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National Human Rights institutions

Rights defenders might be involved in INSPIRED projects whenever reform projects' include rights' components. Their inputs are highly valuable in INSPIRED projects due to genuine practical knowledge of provisions preventing access to rights, be it in the national framework or related to the implementation of international commitments. Human Rights bodies enjoy legitimacy from the side of the Government, and from the citizens, and thus participate in upholding and strengthening people's rights in different spheres.
Partner countries often fail to implement binding treaties on Human Rights due to a lack of political incentives, but also due to the difficulty of operationalising such provisions into national legislation. Involving such bodies in consultations helps participants to have impartial legal expertise on the issues tackled, and ultimately producing a high-quality Roadmap for Reform.
Public policy can hardly be dissociated from human rights, as governments action – or inaction – in a given policy field is always going to impact what citizens’ are allowed, entitled or forbidden to do. Moreover, in an approach whose key principles – inclusiveness and participation – are based on the Human Rights-Based Approach to development, it is all too natural to engage those national agencies or bodies in charge of protecting human rights and overseeing the extent to which governments are honouring their international commitments. Indeed, most of these bodies are created under international treaties or charters aiming at guaranteeing universal rights and remain closely linked to international mechanisms that seek to monitor State parties’ compliance with their treaty obligations. The Universal Periodic Review (UPR), the Human Rights Council, the Committee on the Elimination of Discrimination against Women (CEDAW) or the Committee on the Rights of the Child (CRC), to name a few, usually play a monitoring role by appointing independent experts to assess the situation in different fields and report back to the corresponding UN body, so that the latter can pursue its inquiry through regular consultations with the country’s government (in its capacity as signatory of the corresponding treaty).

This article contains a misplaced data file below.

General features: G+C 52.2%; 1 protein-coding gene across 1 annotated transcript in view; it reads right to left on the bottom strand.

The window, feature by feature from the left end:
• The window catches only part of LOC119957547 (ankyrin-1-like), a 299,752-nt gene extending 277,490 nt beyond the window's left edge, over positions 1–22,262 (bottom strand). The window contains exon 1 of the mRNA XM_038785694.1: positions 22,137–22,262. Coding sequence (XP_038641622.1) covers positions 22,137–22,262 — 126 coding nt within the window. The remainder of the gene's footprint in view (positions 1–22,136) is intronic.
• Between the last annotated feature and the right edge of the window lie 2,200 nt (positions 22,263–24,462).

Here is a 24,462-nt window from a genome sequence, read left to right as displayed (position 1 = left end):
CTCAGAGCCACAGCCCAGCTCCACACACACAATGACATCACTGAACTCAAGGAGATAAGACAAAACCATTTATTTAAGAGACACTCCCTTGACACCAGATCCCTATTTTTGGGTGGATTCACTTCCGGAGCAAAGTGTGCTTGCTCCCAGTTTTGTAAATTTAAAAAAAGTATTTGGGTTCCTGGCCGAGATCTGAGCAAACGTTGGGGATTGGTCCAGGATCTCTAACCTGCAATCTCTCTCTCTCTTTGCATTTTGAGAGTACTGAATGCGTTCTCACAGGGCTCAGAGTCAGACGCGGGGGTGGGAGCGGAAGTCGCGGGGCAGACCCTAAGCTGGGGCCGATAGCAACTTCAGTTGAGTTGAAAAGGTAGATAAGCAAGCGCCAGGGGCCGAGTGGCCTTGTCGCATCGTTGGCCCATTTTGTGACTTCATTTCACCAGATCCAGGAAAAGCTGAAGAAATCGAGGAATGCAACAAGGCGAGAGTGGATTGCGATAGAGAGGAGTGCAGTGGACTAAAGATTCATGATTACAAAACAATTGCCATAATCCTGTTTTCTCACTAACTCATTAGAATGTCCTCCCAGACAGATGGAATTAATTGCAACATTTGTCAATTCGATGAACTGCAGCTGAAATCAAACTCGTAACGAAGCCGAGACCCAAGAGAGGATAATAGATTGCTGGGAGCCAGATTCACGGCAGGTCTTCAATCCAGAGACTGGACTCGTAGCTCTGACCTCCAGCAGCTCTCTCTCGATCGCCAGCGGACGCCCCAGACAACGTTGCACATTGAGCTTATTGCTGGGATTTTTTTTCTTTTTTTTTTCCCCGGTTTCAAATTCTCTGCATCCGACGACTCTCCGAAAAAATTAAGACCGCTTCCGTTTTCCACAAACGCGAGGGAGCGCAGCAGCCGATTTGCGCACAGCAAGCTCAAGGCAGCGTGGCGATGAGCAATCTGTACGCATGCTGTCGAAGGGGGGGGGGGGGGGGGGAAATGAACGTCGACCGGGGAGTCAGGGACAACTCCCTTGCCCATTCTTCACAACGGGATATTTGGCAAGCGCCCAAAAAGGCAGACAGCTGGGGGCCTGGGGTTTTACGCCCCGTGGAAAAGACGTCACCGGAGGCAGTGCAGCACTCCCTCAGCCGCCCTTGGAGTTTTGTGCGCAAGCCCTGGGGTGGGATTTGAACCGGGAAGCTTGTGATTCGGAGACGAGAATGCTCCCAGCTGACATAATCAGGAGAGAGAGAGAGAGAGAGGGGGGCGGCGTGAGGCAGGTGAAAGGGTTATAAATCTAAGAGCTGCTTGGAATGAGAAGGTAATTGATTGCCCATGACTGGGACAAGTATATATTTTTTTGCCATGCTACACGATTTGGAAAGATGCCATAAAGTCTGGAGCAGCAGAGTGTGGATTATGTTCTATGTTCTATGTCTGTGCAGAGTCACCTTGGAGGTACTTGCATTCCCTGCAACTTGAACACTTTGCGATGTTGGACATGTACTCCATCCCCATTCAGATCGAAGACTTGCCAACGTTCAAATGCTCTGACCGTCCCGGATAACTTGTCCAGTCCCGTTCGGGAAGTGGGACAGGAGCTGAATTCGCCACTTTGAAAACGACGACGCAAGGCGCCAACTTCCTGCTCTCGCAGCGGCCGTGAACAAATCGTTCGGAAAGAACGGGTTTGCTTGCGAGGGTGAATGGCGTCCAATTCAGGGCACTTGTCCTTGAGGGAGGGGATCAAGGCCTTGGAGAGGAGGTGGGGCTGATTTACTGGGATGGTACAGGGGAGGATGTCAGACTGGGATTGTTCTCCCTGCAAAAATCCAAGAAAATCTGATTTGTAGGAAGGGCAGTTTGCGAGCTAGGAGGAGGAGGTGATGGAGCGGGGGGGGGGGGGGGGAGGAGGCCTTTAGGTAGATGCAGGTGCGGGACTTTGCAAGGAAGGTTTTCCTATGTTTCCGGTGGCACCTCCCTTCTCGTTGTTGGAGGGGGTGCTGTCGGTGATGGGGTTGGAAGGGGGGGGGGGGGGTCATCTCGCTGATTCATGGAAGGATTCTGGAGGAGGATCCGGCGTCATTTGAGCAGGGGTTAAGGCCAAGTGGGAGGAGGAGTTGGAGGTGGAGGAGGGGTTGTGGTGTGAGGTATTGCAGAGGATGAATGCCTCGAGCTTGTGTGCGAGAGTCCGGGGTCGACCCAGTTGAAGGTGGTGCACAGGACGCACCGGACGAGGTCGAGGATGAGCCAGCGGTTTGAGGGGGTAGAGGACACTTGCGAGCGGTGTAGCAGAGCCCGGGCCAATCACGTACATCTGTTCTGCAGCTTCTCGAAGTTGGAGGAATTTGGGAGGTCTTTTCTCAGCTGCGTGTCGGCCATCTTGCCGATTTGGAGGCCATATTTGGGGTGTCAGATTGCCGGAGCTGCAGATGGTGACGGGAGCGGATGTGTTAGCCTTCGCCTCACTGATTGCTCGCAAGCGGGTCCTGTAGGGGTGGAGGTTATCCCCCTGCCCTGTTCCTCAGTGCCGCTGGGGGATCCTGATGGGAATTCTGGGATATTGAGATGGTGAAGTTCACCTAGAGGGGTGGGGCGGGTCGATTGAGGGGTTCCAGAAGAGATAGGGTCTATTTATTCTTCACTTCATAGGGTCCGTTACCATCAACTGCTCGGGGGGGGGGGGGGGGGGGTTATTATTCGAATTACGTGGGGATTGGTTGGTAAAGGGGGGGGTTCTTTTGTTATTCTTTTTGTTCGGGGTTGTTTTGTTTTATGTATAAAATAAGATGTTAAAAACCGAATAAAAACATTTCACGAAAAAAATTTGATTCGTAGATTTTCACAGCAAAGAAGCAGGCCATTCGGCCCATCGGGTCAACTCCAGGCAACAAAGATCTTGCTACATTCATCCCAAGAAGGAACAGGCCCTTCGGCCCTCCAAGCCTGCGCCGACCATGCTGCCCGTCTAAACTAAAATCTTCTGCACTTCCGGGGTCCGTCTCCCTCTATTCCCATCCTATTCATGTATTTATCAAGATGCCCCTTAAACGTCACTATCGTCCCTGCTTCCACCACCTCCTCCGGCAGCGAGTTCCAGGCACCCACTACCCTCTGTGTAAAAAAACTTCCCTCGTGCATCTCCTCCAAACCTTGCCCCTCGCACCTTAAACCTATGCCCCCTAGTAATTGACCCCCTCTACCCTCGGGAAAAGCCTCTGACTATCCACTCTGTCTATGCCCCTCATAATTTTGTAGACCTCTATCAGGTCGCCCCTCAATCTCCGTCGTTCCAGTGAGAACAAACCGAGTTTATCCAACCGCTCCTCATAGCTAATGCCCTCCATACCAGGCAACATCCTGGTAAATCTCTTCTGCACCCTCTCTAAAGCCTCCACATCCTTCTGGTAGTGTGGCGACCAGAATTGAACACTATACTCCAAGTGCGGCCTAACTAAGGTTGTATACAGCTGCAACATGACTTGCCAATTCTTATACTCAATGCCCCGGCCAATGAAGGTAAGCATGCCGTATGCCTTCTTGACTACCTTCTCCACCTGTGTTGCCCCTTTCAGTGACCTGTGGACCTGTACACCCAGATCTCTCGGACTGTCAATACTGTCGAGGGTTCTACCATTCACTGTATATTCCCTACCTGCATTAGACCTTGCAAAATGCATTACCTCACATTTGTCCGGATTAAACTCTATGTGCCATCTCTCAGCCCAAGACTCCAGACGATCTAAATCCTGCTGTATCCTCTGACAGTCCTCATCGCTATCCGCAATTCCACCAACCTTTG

Consequently, such procedures still belong to the realm of international law and remain subject to the sort of diplomatic tokenism that is required for the survival of such a delicate system, mainly due to the lack of full-fledged enforcement mechanisms. As with any international treaty, the final say is on the signatories and the proper implementation depends on the willingness of the government to transpose those international obligations into full-fledged legislation and undertake active measures to promote and protect those rights.
This top-down dynamic can be complemented by the kind of bottom-up approach that INSPIRED puts in place, as the dialogue process focuses on actual domestic policies instead of international law. By means of identifying the obstacles and bottlenecks in the country’s legal framework, INSPIRED processes are able to shed light on the actual causes that are preventing international standards on human rights to take hold, always from a local perspective that is strongly complementary to the work of Human Rights bodies, as it provides them with very practical insight – beyond the catch-all argument of “lack of political will”– on the actual reasons why rights are being violated or poorly enforced.
For this reason, Ombudsman institutions and Human Rights bodies are important stakeholders to be associated with the dialogue process, as they can contribute to framing the deliberations in terms of citizens’ rights and ensure that the human rights-based approach is being adopted in policy formulation and implementation. Their proactive role in the INSPIRED dialogue processes on the labour rights of people with disabilities in Mongolia or Kyrgyzstan, as well as those on women socio-economic rights in Armenia or Cabo Verde, prove the extent to which their constructive engagement can help to steer the debate towards solutions that translate into actionable rights at country level.